Monday, January 5, 2009

Good While it Lasted

For the past 14 years, I've worked from home 2-3 days a week. It was the reason for both my productivity and my equanimity in the face of pressure-cooker office politics and the generally low morale of my workplace, the fallout of wave after wave of layoffs. Never sure when the axe would fall on me, I just kept my head down and ploughed ahead. I had something to prove, so I worked night and day to make sure no one could ever say my schedule was getting in their way. The best part was, I could rearrange my schedule to go on my kids' school field trips when they were younger, attend their parent-teacher conferences and earnest school-day presentations, host afternoon playdates and supervise homework, then stay up past midnight if necessary to do my own work. I always made sure to get it all done.

Lately, I've needed the flexibility of those days to manage my 90-year-old aunt's affairs, to be at her home when the case manager wants to make an evaluative visit, climbing into the ambulance with her on her frequent trips to the hospital, fielding endless phone calls and fair hearings with her eldercare attorney to move the mountains and mountains of paperwork needed to secure her home care. When my uncle died in September, my cousin (the Poli Sci professor and my partner in this eldercare maze) and I were able to plan his funeral in those days at home, from finding the funeral home and getting his body picked up, to choosing the hymns, designing and printing the program, writing the eulogy, getting the death certificates, an endless accordion of tasks. Again I stayed up late to make sure my job was covered too. And last Friday, after my other cousin failed to clear and clean her father's room so the 24-hour home-care worker could sleep in it when my aunt comes home from the hospital this week, that was me, digging into the piles of his stuff, breathing in the layers of dust, separating what to keep from what to toss, archiving hundreds upon hundreds of photographs, getting things ready.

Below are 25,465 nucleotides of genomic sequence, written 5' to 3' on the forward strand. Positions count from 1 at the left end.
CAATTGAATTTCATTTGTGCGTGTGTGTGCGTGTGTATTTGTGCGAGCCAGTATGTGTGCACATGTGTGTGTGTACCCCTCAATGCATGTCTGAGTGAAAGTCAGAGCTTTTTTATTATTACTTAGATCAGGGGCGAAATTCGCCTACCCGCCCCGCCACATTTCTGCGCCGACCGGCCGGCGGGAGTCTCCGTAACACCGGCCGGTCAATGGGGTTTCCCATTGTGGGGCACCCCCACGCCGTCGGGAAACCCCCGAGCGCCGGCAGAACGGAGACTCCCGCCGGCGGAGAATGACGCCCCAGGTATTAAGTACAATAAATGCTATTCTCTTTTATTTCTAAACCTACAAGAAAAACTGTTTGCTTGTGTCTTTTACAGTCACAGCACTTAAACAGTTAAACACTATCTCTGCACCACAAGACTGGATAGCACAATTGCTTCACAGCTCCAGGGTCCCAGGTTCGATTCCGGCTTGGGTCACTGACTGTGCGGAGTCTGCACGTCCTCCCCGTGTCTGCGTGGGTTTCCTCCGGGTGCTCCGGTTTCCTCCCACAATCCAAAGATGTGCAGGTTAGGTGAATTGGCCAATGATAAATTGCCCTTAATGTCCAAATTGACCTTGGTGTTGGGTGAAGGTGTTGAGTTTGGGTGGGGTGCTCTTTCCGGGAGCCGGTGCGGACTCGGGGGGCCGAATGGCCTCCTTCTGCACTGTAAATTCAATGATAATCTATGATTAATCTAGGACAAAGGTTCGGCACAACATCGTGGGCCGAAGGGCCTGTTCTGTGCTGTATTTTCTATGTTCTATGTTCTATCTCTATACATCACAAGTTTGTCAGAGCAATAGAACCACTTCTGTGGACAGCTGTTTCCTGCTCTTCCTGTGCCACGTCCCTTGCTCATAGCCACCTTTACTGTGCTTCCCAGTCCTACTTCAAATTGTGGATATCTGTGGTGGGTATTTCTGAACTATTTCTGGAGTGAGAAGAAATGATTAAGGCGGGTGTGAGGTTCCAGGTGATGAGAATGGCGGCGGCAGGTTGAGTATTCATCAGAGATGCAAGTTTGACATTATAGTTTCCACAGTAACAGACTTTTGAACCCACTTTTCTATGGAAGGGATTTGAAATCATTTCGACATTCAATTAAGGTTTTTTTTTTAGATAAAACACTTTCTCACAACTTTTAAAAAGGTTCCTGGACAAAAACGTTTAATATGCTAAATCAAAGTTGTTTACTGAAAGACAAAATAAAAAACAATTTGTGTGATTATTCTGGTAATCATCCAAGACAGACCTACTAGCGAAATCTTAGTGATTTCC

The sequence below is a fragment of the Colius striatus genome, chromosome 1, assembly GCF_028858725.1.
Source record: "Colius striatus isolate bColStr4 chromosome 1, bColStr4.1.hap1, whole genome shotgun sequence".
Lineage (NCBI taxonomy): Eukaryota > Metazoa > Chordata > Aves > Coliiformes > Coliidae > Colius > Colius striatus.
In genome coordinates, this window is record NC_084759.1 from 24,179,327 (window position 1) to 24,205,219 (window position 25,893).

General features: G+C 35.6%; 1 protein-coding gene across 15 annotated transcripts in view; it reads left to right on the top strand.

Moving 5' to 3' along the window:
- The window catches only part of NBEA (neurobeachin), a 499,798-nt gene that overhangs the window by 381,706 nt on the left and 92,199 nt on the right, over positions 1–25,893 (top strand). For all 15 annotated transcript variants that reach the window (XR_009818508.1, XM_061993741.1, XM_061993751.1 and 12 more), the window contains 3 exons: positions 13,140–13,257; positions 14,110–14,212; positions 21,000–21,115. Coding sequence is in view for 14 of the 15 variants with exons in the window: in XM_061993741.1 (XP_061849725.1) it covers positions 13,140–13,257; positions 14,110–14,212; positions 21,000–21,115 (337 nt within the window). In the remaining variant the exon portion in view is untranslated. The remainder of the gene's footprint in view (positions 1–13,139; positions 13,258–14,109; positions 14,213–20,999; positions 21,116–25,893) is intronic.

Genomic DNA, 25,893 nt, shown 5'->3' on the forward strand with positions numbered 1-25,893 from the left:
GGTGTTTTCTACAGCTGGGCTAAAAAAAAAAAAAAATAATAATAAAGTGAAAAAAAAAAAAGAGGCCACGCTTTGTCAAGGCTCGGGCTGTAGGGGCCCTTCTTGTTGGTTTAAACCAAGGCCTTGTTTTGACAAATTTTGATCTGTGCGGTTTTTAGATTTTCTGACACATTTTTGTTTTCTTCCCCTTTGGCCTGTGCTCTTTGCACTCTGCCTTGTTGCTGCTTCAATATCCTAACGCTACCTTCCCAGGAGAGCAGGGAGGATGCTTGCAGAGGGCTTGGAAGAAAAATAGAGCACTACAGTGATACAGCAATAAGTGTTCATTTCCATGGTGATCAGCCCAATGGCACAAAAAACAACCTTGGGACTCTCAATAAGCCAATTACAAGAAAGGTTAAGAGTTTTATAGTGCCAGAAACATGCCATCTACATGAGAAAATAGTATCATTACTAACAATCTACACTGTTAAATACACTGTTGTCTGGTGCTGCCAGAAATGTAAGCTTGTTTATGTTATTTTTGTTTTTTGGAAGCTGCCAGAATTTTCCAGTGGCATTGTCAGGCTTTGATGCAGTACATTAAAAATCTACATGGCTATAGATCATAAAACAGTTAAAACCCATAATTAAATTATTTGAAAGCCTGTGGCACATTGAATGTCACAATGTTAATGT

Tomorrow, all that changes. Tomorrow the social worker is coming to inspect the room as the last step in the approval process for 24-hour home care. Once that is done, my aunt can finally come home from the hospital where she has been trapped for two months. Tomorrow, I will have to depend on my alcoholic cousin with her who-knows-what-other-addictions (actually, I do know...) to show the social worker around. I hope the living situation will pass muster, that she'll be sober enough to give all the right answers. I am so exhausted from trying to control that over which I have no control. I have to be in the office tomorrow, and every day of the week after that. Yes, I'm back in the office full time. The alternative was to be laid off, as 17 of my coworkers were in the weeks leading up to Christmas. Time for my cousin to step up.

This last hospital stay has been terrible for my aunt. They treat her perfectly well, there, but she's become disoriented, exhibiting signs of paranoia and dementia. More than once, and often in the middle of the night, she's called me, begging me to come quickly and bring the police. The last such call was recorded on my voice mail on Friday afternoon. "Come at once! I'm being kidnapped! Don't listen to anything they tell you. They're tapping my phone!"

When I spoke with her a few hours later, she appeared to have no memory of having been kidnapped that afternoon.

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